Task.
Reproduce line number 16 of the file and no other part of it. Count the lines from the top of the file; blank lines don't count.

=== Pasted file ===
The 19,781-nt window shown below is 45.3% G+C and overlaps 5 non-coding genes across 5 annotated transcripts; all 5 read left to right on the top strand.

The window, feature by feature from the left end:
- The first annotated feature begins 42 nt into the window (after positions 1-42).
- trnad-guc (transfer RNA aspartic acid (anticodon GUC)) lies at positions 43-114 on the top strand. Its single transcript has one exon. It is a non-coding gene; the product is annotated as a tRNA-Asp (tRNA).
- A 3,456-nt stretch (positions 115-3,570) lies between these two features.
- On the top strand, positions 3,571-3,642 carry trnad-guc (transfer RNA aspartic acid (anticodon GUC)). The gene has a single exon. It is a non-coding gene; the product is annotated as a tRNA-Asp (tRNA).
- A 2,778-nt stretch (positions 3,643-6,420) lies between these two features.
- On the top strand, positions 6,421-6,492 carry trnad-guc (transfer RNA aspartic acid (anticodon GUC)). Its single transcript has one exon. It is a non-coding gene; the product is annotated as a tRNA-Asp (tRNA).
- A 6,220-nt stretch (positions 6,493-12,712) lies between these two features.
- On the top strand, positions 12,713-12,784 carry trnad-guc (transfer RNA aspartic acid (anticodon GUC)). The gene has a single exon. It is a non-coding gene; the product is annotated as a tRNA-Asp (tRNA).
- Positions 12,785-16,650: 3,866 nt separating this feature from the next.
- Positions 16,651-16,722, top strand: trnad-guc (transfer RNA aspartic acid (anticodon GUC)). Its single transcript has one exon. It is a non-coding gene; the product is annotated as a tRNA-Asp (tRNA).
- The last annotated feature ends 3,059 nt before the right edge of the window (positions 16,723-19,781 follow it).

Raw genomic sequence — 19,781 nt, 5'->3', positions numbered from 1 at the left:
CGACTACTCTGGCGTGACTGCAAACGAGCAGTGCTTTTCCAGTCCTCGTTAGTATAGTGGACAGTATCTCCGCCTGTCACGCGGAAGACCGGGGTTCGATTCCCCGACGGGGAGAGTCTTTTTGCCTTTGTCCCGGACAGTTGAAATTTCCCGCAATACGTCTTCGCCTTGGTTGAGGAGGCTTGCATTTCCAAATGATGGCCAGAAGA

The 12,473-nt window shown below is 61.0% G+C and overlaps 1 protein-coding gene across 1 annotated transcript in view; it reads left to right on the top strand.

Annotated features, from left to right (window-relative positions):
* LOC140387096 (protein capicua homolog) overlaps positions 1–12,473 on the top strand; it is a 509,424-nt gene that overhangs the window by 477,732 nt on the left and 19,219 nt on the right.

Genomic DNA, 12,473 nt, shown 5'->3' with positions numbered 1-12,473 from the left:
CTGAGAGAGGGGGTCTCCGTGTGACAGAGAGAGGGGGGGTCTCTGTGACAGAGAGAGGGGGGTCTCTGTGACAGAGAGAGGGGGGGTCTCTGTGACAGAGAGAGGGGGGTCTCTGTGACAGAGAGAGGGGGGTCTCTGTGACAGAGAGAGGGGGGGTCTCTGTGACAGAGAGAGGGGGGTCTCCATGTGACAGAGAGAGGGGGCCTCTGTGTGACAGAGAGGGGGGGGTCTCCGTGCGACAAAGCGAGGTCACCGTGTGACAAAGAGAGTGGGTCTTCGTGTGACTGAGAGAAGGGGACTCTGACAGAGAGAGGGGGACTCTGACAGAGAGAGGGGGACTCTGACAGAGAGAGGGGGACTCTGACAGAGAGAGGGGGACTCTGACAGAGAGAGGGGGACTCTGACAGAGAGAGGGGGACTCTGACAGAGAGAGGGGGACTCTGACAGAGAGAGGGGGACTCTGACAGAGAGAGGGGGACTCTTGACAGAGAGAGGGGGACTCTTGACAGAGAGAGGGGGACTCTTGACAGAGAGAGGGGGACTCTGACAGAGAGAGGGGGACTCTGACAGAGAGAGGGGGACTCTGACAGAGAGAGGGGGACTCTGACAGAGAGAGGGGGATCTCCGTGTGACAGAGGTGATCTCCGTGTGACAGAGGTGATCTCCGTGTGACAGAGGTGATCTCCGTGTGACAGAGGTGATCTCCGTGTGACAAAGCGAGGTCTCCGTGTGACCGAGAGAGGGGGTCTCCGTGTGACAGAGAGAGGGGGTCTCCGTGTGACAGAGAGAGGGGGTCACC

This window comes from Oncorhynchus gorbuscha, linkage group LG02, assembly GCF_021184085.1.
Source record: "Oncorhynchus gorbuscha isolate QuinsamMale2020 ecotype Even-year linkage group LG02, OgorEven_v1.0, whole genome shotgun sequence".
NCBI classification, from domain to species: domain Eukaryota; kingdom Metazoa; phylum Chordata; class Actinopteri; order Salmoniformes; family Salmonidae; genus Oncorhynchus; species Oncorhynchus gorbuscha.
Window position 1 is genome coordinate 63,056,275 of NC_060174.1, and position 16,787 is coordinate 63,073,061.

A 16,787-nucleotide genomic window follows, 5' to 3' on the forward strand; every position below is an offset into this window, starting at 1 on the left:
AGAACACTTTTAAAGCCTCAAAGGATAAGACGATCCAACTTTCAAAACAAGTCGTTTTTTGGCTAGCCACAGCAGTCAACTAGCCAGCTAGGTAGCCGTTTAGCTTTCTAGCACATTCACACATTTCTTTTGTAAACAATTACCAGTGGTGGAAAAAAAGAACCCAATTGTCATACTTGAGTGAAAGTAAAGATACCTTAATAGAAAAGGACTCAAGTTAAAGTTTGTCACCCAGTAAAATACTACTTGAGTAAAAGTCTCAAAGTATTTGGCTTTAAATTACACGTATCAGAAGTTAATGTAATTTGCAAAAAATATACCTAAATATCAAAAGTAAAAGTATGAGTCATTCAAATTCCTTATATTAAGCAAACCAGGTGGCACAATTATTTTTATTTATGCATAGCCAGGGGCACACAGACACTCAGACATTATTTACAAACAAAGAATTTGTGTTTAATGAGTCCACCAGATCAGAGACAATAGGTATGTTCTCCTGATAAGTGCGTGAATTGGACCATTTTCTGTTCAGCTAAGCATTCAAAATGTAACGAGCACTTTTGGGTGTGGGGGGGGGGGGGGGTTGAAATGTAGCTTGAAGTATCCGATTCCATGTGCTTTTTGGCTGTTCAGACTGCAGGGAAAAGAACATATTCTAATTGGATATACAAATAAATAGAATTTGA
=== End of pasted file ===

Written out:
The 12,473-nt window shown below is 61.0% G+C and overlaps 1 protein-coding gene across 1 annotated transcript in view; it reads left to right on the top strand.